The common-core standards were intended to produce a generation of young people prepared for college and careers (“Massachusetts’s Rejection of Common Core Test Signals Shift in U.S.,” The New York Times, Nov. 22). But whatever support they may once have enjoyed has largely vanished because of the way the standards were implemented. Even Massachusetts, which pioneered uniform standards and tests starting in 1993 with the Massachusetts Education Reform Act, has joined the list of states that have jumped ship.
I think that’s a mistake. Whenever there is a paradigm shift in any important policy, it is rare that all will proceed smoothly. Certainly that is the case in a country as large and diverse as the United States, where education has been locally controlled for so very long. Yes, students are individuals with unique needs and interests. But I fail to see why addressing these are incompatible with definitions about competency in literacy and numeracy.
Criticism of the common core reveals a fundamental misunderstanding of the difference between curriculum (ends) and instruction (means). For example, some educators maintain that the common core “may inadvertently penalize introverted students who prefer to work quietly on their own” (“Does Common Core hurt introverted students?” District Administration, Nov. 6). But I see no reason why teachers can’t individualize instruction. Long before the common core existed, I designed lessons that allowed students to work according to their needs and interests. Some worked in groups, while others worked independently. One student was so advanced that I let him go to the library and work on a special project he was interested in. It was essentially independent study for the entire semester. He went on to graduate college in three years and was accepted at medical school.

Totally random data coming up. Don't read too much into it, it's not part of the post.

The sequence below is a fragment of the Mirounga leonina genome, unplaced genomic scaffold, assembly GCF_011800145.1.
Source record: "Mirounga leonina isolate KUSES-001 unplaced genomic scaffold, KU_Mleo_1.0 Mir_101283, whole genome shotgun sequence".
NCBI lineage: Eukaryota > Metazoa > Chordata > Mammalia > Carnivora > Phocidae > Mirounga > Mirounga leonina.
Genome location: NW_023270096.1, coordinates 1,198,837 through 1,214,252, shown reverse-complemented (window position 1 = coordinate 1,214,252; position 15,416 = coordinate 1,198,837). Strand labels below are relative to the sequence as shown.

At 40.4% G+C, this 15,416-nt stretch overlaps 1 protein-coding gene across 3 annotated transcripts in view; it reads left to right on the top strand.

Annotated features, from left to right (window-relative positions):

I’m not going to argue that national standards and a new test called PARCC (Partnership for the Assessment of Readiness for College and Careers) are a panacea for the ills afflicting public education in this country. There are too many factors beyond the control of even the best teachers. But I believe that the demands of the global economy make continuing along the same path indefensible. Before throwing in the towel, let’s remember that other countries whose educational systems we admire have national standards. If they have been successful, why can’t we?
The opinions expressed in Walt Gardner’s Reality Check are strictly those of the author(s) and do not reflect the opinions or endorsement of Editorial Projects in Education, or any of its publications.